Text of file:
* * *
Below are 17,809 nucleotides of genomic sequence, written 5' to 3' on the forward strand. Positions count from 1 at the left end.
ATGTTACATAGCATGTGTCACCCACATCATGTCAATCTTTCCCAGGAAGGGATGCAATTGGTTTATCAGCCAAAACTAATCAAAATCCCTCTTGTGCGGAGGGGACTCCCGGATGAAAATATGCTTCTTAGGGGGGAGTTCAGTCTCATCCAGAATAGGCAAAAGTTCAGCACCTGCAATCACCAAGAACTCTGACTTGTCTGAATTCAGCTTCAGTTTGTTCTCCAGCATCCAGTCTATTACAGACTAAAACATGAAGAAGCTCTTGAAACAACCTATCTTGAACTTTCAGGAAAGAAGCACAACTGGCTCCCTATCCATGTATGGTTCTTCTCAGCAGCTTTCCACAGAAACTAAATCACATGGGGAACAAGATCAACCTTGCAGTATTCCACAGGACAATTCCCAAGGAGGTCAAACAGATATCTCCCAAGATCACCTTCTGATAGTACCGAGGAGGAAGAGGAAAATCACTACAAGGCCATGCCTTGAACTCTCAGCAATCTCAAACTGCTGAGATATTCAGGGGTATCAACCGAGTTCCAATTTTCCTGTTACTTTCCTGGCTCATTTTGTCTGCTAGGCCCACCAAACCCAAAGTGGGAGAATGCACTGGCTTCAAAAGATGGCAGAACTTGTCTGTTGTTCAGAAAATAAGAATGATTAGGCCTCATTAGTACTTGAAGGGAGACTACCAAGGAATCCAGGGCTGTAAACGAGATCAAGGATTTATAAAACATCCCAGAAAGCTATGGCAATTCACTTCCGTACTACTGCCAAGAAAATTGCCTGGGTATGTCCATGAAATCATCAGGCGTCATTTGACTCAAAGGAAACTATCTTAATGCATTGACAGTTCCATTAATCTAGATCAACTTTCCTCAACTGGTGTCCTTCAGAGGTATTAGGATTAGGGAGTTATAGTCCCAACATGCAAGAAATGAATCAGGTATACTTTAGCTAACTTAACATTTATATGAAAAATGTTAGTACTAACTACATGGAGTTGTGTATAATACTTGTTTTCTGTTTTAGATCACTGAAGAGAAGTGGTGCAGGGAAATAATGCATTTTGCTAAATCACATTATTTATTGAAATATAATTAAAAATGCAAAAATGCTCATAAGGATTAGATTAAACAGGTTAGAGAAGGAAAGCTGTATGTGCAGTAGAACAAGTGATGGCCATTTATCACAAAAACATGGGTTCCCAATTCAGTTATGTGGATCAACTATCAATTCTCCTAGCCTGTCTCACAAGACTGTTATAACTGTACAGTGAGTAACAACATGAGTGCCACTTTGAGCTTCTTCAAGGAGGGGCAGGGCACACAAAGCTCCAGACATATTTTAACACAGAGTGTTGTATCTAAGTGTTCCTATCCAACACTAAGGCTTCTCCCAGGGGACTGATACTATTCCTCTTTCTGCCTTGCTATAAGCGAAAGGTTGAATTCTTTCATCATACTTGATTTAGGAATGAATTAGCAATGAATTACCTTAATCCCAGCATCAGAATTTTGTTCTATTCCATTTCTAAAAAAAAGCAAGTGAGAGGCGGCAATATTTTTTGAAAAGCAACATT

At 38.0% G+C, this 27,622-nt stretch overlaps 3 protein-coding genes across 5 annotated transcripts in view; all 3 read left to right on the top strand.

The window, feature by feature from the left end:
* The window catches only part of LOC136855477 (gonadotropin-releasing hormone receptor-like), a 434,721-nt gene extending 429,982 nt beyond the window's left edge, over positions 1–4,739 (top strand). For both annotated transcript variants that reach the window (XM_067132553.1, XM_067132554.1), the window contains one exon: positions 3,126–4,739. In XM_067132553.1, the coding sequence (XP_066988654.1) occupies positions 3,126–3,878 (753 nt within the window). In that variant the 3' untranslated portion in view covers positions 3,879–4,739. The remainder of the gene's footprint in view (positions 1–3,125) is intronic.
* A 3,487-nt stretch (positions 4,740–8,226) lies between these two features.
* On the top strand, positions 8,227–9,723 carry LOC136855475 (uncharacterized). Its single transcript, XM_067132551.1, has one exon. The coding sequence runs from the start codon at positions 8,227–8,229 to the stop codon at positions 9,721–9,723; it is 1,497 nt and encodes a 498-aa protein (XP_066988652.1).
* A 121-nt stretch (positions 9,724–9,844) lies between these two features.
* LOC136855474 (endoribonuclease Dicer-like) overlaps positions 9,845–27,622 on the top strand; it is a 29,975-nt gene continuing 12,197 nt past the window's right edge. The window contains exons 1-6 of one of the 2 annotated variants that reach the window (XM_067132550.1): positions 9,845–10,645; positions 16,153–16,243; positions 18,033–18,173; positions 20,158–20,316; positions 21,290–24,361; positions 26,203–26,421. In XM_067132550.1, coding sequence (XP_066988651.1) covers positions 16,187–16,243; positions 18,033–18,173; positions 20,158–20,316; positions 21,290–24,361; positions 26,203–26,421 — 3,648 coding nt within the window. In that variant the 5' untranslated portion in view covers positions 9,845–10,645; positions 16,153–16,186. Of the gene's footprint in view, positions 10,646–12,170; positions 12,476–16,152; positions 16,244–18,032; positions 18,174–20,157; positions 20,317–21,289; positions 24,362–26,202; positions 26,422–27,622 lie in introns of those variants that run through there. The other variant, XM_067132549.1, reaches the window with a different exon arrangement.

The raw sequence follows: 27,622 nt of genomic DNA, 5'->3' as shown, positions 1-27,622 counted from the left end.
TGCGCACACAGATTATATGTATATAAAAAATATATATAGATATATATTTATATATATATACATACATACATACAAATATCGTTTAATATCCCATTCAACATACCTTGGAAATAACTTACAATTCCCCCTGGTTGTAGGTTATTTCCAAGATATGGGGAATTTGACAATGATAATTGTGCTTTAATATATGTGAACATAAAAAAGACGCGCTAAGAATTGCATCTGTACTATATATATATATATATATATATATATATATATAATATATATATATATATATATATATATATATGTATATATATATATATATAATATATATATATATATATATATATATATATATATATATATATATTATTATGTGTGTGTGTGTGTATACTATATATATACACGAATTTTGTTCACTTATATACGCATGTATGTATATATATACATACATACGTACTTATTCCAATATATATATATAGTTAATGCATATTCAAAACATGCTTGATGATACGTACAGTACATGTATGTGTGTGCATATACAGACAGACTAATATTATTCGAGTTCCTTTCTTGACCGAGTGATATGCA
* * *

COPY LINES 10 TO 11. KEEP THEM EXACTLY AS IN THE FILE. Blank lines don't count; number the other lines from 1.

The raw sequence follows: 27,622 nt of genomic DNA, 5'->3' as shown, positions 1-27,622 counted from the left end.
TGCGCACACAGATTATATGTATATAAAAAATATATATAGATATATATTTATATATATATACATACATACATACAAATATCGTTTAATATCCCATTCAACATACCTTGGAAATAACTTACAATTCCCCCTGGTTGTAGGTTATTTCCAAGATATGGGGAATTTGACAATGATAATTGTGCTTTAATATATGTGAACATAAAAAAGACGCGCTAAGAATTGCATCTGTACTATATATATATATATATATATATATATATATATAATATATATATATATATATATATATATATATGTATATATATATATATATAATATATATATATATATATATATATATATATATATATATATATATTATTATGTGTGTGTGTGTGTATACTATATATATACACGAATTTTGTTCACTTATATACGCATGTATGTATATATATACATACATACGTACTTATTCCAATATATATATATAGTTAATGCATATTCAAAACATGCTTGATGATACGTACAGTACATGTATGTGTGTGCATATACAGACAGACTAATATTATTCGAGTTCCTTTCTTGACCGAGTGATATGCA